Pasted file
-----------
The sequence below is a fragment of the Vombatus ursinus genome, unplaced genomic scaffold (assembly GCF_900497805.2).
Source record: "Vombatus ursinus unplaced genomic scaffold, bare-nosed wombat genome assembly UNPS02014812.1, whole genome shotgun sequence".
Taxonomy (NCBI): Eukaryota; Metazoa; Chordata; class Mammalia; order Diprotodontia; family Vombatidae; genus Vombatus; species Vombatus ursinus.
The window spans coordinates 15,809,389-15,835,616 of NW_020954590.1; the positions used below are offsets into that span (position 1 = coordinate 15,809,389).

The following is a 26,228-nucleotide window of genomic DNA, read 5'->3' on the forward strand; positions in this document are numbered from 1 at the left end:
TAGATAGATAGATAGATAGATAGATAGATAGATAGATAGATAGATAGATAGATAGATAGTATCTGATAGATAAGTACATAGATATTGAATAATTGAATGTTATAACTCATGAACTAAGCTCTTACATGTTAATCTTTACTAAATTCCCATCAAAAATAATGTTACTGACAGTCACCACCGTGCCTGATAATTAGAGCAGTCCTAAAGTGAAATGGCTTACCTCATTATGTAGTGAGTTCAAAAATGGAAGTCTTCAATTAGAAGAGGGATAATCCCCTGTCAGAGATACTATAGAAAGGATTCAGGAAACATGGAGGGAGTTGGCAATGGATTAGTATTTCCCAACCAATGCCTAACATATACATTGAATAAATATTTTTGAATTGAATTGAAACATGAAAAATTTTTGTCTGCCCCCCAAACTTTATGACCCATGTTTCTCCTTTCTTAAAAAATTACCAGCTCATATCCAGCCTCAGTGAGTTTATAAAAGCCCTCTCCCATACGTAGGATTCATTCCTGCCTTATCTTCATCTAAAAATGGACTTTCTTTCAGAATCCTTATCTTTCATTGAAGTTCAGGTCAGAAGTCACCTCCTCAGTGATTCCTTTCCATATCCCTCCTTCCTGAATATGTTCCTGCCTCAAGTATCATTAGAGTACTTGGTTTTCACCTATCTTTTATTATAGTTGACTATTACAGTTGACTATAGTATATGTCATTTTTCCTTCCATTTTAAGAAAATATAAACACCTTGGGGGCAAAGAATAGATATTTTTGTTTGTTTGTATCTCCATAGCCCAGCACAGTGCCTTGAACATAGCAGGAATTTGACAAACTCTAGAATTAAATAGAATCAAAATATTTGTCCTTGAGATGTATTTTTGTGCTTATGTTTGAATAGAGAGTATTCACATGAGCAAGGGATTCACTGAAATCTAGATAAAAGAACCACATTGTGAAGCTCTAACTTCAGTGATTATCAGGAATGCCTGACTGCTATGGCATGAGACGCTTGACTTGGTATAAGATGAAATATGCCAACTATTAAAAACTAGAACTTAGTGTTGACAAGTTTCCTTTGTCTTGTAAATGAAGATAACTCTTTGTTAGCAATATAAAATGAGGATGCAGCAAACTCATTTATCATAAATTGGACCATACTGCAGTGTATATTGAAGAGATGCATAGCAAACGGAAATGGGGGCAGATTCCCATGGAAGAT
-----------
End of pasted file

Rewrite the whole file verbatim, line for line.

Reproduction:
The sequence below is a fragment of the Vombatus ursinus genome, unplaced genomic scaffold (assembly GCF_900497805.2).
Source record: "Vombatus ursinus unplaced genomic scaffold, bare-nosed wombat genome assembly UNPS02014812.1, whole genome shotgun sequence".
Taxonomy (NCBI): Eukaryota; Metazoa; Chordata; class Mammalia; order Diprotodontia; family Vombatidae; genus Vombatus; species Vombatus ursinus.
The window spans coordinates 15,809,389-15,835,616 of NW_020954590.1; the positions used below are offsets into that span (position 1 = coordinate 15,809,389).

The following is a 26,228-nucleotide window of genomic DNA, read 5'->3' on the forward strand; positions in this document are numbered from 1 at the left end:
TAGATAGATAGATAGATAGATAGATAGATAGATAGATAGATAGATAGATAGATAGATAGTATCTGATAGATAAGTACATAGATATTGAATAATTGAATGTTATAACTCATGAACTAAGCTCTTACATGTTAATCTTTACTAAATTCCCATCAAAAATAATGTTACTGACAGTCACCACCGTGCCTGATAATTAGAGCAGTCCTAAAGTGAAATGGCTTACCTCATTATGTAGTGAGTTCAAAAATGGAAGTCTTCAATTAGAAGAGGGATAATCCCCTGTCAGAGATACTATAGAAAGGATTCAGGAAACATGGAGGGAGTTGGCAATGGATTAGTATTTCCCAACCAATGCCTAACATATACATTGAATAAATATTTTTGAATTGAATTGAAACATGAAAAATTTTTGTCTGCCCCCCAAACTTTATGACCCATGTTTCTCCTTTCTTAAAAAATTACCAGCTCATATCCAGCCTCAGTGAGTTTATAAAAGCCCTCTCCCATACGTAGGATTCATTCCTGCCTTATCTTCATCTAAAAATGGACTTTCTTTCAGAATCCTTATCTTTCATTGAAGTTCAGGTCAGAAGTCACCTCCTCAGTGATTCCTTTCCATATCCCTCCTTCCTGAATATGTTCCTGCCTCAAGTATCATTAGAGTACTTGGTTTTCACCTATCTTTTATTATAGTTGACTATTACAGTTGACTATAGTATATGTCATTTTTCCTTCCATTTTAAGAAAATATAAACACCTTGGGGGCAAAGAATAGATATTTTTGTTTGTTTGTATCTCCATAGCCCAGCACAGTGCCTTGAACATAGCAGGAATTTGACAAACTCTAGAATTAAATAGAATCAAAATATTTGTCCTTGAGATGTATTTTTGTGCTTATGTTTGAATAGAGAGTATTCACATGAGCAAGGGATTCACTGAAATCTAGATAAAAGAACCACATTGTGAAGCTCTAACTTCAGTGATTATCAGGAATGCCTGACTGCTATGGCATGAGACGCTTGACTTGGTATAAGATGAAATATGCCAACTATTAAAAACTAGAACTTAGTGTTGACAAGTTTCCTTTGTCTTGTAAATGAAGATAACTCTTTGTTAGCAATATAAAATGAGGATGCAGCAAACTCATTTATCATAAATTGGACCATACTGCAGTGTATATTGAAGAGATGCATAGCAAACGGAAATGGGGGCAGATTCCCATGGAAGAT